[New Directions; 2012]

Tr. Johnny Lorenz

In Clarice Lispector’s novel A Breath of Life, fiction becomes a method for living in time — that is, a method for dying. The novel insistently invites the reader to contemplate the intimate paradox of time which Angela Pralini, the book’s ostensible protagonist, equates with the divine: “Do you know what God is? God is time.”

Angela is one of only two characters in the book; the other, “Author,” is the man who invents her, writes her, and engages in dialogue with her and with the reader, asking: “When Angela thinks of God, is she referring to God or to me?”  Should readers consider the “God” to whom both Angela and the author pray to be the late Clarice Lispector herself?  And if so, is God (or time) already dead?

Lispector is fascinated by the ambiguity between character and author, creator and created; she wrote A Breath of Life concurrently with her novel The Hour of the Star, and in both books she puzzles over versions of the problem of identity, asking (in Breath): “Am I the one who is I?”  The novels thematically and formally parallel one another so closely that I wonder which of the two books is “the one that is the book,” just as I wonder whether any of the first-person voices I confront in these two metafictional novels is the “real” Lispector.

It’s hard not to imagine Lispector’s process of writing when reading two conceptually intertwined novels she wrote while slowly dying of ovarian cancer in the 1970s.  Her “real” voice seems to breathe through the tangle of time, mortality and authorship she constructs in A Breath of Life.  She frequently makes assertions like: “occasionally I myself am writing this book” and asks: “Could it be that I already no longer exist?”

The effect of these words, reaching us for the first time in English in this New Directions edition, is both ghostly and perplexing as we try to puzzle out who is the “one who is I.”  This problem is made more difficult by the fact that A Breath of Life was incomplete at the time of Lispector’s death and was organized by her friend Olga Borelli. The posthumous publication of the book sets in play another level of questions about the “real” identity of author, questions that lie at the heart of Lispector’s project.  (I imagine that somewhere the “real” Lispector is amused.)  Some people practice life as art; in A Breath of Life, Lispector posthumously, impossibly, practices her own death as art, echoing Angela Pralini’s demand: “What I want is simply this: the impossible.”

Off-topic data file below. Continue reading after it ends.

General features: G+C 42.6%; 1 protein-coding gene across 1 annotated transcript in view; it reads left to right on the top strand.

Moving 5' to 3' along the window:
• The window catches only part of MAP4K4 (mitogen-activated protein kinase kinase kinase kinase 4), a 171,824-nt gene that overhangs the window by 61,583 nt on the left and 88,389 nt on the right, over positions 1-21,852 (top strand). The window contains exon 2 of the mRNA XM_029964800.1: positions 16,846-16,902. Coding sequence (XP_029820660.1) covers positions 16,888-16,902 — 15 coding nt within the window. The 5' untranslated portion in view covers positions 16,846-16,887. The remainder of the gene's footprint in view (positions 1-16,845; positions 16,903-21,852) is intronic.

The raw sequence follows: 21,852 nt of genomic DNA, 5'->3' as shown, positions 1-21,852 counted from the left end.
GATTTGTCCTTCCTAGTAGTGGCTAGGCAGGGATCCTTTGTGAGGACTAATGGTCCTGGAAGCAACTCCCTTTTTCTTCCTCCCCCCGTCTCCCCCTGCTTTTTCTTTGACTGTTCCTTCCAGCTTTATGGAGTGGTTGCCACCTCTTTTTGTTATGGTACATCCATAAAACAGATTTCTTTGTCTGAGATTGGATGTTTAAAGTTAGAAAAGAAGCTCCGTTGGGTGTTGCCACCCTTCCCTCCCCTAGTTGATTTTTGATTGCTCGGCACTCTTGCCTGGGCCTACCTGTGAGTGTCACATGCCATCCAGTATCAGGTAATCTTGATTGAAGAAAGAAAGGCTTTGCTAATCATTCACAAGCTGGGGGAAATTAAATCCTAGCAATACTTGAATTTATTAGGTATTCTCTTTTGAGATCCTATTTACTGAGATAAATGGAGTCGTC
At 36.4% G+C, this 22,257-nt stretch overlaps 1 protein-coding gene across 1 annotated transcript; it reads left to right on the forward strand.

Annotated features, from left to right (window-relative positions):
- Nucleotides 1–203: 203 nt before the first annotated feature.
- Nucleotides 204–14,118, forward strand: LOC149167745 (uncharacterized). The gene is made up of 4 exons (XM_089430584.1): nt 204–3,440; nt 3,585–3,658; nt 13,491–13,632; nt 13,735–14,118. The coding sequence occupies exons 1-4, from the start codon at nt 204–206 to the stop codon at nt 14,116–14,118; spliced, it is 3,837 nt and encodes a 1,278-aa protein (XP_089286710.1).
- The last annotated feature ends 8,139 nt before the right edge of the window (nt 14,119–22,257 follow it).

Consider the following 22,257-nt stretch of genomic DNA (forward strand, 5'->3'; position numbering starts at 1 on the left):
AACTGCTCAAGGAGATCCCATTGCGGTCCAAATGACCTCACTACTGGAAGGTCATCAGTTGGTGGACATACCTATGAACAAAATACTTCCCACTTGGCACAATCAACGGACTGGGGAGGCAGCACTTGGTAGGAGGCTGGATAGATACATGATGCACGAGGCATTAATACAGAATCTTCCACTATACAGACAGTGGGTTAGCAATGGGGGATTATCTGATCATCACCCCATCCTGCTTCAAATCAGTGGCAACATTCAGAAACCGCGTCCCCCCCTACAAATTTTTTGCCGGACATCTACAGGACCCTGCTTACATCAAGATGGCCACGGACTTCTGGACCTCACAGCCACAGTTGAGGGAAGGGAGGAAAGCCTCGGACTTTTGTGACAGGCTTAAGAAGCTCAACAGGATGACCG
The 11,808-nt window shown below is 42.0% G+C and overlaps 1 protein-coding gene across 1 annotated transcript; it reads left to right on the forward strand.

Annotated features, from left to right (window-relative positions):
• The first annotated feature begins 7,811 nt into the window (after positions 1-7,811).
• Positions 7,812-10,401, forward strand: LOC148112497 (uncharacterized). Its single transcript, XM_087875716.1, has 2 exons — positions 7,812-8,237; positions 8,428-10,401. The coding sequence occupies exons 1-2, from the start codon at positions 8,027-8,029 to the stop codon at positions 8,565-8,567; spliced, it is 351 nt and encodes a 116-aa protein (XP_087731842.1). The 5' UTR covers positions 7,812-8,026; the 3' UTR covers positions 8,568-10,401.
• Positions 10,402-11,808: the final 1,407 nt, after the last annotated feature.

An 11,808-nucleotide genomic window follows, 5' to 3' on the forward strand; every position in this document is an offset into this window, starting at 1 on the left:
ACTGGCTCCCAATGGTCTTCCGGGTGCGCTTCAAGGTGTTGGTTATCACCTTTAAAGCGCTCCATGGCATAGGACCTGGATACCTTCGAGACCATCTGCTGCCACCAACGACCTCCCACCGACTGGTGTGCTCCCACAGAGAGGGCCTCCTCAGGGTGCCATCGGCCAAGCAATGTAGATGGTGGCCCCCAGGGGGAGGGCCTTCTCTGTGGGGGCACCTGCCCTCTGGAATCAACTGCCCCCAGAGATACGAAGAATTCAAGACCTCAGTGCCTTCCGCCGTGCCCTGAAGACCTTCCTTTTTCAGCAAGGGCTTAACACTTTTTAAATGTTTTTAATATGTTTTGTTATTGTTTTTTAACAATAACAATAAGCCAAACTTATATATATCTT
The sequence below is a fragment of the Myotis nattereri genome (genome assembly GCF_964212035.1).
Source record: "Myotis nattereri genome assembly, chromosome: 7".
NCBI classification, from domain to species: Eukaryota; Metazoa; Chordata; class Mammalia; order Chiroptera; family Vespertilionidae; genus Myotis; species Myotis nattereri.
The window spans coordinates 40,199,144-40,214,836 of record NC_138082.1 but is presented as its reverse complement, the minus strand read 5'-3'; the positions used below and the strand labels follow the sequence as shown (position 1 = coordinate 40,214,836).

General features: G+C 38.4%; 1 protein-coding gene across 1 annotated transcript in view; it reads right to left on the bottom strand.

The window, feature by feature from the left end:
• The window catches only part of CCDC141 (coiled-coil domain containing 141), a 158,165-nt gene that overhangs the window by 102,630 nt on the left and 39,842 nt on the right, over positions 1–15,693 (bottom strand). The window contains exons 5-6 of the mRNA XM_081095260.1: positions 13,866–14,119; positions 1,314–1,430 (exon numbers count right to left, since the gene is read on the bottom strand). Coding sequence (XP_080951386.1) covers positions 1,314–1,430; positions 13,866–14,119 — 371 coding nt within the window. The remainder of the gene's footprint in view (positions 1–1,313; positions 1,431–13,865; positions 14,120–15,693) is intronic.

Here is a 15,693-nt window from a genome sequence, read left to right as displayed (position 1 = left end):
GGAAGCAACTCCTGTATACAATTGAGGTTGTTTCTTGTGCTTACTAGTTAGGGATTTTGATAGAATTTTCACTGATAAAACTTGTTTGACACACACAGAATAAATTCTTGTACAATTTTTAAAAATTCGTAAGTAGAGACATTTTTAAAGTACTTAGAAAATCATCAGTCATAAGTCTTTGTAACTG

Throughout A Breath of Life, Lispector uses flashing, jewel-language to cultivate the impossible and the unthinkable.  She doesn’t present her reader with either a plot or a philosophical argument.  She relies, instead, on sound to probe, complicate and expand mystery.  As Angela Pralini explains: “It matters little to me to be understood, I want the impact of dazzling syllables.”

Reading A Breath of Life is, indeed, an experience of sensual and philosophical dazzlement — I found myself unable to focus for more than fifteen or twenty pages at a stretch when confronted with a dizzying, relentless series of intellectually incisive assertions and musical observations.  The Hour of the Star shows the benefit of Lispector’s revisions; a more carefully measured and formally conventional novel, it allows the reader time to breathe, rest, and swing from the thread of a plot to follow Lispector’s startling linguistic flights.  However, the raw, demanding pace and the dialogic form of A Breath of Life provoke an urgent meditation on life, self, and time.  In fact, reading this novel may be a form of meditation.  When we read, we, like Angela Pralini, are able to “remain seated feeling time,” just as when Lispector writes, “irreversible minutes drip.  It’s Time passing.”  Minutes drip through dazzling syllables; reading A Breath of Life, we feel Time (or God, or Lispector herself) passing.


 

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